Wednesday, May 25, 2011

Dynamic Easements – Part 3

Cleanup and Modifying

There are times we need to start and stop the easement. For example, the picture below shows the sanitary sewer crossing a right-of-way. The easement needs to stop at the right-of-way and restart on the other side.


Selecting the alignment will pull up the grip editing on the easements, which will allow you to change the starting and stopping station of the dynamic easement (offset alignment). The grip edit can be snapped to the intersection of the easement and right-of-way to make the easement stop at the proper location.


To restart the easement on the other side of the right-of-way, create a new offset alignment with the starting stations and the ending station at the proper location.

Wednesday, May 18, 2011

Dynamic Easements – Part 2

Getting Some Style
Now that we have the offset alignment representing the dynamic easement, it’s time to make an alignment style.

1. Select the offset alignment > quick properties > under style select Create/Edit


2. The alignment style pop up box will appear. Select the edit pull down and click Create New


3. The alignment style editor will pop up. For today, we are only changing four setting to create this style.
a. Under information tab, change name to “Easement”
b. Under display tab, change component type line color to yellow
c. Under display tab, change component type line type to dash
d. Under display tab, change component type line layer to easement


4. Once the setting are ready, select OK


Now, the dynamic easement is ready.

Wednesday, May 11, 2011

Dynamic Easements – Part 1

Creating a Dynamic Easements
I want to start off by saying that dynamic easement is not a standard tool in Civil3D. Using a new tool added to Civil3D 2010 called offset alignments we can create easements that will update with your alignment.

For the example today, we are creating an easement for a sanitary sewer line. The alignment has already been created and represents the centerline of the sanitary sewer.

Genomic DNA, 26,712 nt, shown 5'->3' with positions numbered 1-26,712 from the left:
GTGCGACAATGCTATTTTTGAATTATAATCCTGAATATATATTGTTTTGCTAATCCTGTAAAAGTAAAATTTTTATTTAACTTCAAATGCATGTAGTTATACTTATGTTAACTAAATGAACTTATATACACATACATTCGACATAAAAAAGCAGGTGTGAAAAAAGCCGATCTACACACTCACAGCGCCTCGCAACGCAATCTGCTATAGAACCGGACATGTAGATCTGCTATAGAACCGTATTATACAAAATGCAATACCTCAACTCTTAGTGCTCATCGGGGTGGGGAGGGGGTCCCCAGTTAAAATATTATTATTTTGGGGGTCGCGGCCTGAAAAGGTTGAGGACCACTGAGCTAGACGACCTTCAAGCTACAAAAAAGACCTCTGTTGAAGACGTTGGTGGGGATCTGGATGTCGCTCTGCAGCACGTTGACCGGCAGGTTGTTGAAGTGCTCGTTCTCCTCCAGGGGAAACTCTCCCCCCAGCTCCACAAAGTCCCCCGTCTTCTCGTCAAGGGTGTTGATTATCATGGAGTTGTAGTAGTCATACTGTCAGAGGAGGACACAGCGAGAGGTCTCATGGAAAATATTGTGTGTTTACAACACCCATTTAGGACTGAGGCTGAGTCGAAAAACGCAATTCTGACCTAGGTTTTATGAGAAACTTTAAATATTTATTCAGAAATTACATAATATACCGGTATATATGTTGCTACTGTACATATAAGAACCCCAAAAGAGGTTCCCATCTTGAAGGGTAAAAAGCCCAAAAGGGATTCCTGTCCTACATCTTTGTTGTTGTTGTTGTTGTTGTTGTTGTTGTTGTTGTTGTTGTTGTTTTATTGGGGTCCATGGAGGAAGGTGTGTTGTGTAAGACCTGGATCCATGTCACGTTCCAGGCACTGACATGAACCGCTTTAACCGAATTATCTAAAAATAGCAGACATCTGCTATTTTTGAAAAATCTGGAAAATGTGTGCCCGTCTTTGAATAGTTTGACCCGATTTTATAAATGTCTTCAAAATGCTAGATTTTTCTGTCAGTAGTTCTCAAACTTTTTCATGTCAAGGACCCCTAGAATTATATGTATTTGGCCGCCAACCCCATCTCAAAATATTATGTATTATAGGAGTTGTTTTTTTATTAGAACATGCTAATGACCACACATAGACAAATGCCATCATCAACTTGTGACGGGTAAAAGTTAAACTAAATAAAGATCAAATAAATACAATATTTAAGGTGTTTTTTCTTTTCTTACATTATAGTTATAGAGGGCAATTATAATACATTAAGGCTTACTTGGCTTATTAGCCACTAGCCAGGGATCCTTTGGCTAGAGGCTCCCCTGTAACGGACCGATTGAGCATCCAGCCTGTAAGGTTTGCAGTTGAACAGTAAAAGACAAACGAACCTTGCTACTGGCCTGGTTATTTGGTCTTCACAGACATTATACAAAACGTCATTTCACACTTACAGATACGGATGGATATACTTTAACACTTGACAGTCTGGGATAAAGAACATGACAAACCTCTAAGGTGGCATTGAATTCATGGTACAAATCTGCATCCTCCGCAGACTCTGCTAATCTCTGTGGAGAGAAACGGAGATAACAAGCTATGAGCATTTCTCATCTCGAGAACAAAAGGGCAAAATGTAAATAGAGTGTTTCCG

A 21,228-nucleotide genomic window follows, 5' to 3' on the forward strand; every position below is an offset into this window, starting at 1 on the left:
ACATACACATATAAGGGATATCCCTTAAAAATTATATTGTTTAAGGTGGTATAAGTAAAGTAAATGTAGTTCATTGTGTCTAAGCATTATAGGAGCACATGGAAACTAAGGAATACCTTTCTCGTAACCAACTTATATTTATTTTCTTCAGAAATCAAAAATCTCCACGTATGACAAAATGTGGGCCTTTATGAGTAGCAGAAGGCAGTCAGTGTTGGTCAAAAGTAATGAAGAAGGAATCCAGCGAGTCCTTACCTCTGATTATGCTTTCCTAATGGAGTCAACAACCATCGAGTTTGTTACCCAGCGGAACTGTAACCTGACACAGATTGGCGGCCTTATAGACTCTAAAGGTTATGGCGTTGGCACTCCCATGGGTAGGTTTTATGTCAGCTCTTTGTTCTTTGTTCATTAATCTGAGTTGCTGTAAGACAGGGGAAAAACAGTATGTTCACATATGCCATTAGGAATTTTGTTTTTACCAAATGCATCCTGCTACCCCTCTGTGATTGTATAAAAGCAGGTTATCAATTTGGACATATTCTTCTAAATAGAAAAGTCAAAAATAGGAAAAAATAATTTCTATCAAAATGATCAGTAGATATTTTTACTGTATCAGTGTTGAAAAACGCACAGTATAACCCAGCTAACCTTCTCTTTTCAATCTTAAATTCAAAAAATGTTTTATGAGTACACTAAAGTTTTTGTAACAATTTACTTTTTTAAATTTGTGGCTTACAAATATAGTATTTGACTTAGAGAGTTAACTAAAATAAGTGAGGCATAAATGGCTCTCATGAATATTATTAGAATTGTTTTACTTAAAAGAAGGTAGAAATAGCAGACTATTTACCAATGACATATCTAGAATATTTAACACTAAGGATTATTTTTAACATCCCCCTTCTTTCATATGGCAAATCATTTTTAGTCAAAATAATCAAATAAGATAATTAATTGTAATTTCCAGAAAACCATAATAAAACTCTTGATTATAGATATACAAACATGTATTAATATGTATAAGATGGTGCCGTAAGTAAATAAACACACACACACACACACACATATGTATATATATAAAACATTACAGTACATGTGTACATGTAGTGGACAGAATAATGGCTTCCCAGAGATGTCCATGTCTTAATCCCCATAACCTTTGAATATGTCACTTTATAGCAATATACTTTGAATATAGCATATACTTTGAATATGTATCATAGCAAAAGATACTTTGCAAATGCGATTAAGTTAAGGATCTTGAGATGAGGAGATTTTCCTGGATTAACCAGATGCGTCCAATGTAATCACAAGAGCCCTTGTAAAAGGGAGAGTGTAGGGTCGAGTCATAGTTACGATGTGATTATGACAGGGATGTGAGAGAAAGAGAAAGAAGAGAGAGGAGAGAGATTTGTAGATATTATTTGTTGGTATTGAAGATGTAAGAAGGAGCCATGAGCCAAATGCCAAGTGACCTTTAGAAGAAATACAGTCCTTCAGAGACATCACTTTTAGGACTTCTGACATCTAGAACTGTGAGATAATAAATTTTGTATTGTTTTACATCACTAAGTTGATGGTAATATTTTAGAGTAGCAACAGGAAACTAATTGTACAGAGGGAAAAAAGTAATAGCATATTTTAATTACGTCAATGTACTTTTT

1. Deploy the offset alignment command
Home > Create Design > Alignment > Create Offset Alignment


2. Select the alignment to offset and the Create Offset Alignment box will pop up. The pop up box gives the ability to make changes like:
a. Station range
b. Number of offsets for both right and left
c. Incremental offset both right and left
d. Site
e. Alignment style
f. Alignment layer
g. Alignment label set

Settings we are going to use today:
a. Deselect station range from start to end
b. Keep number of offset to 1 on both right and left
c. Keep incremental offset at 10’
d. Keep site on none
e. Keep alignment style at offset (we will change that later)
f. Keep alignment layer the same
g. Keep label style at _No Labels


3. Once the settings are set, select OK.

Now the offset alignment is created. Every time the sewer alignment is moved, the offset alignment will move with the sewer alignment.


Wednesday, May 4, 2011

How to extract 2D AutoCAD geometry from an Autodesk Inventor DWG Drawing File.

An article by Paul Munford (The CAD Setter Out) For CAD Clues Blog. 

If you regularly exchange drawing files with a Client, colleague or Contractor who is using Autodesk Inventor, then you may be interested in this simple trick for Extracting 2D geometry from an Inventor DWG file.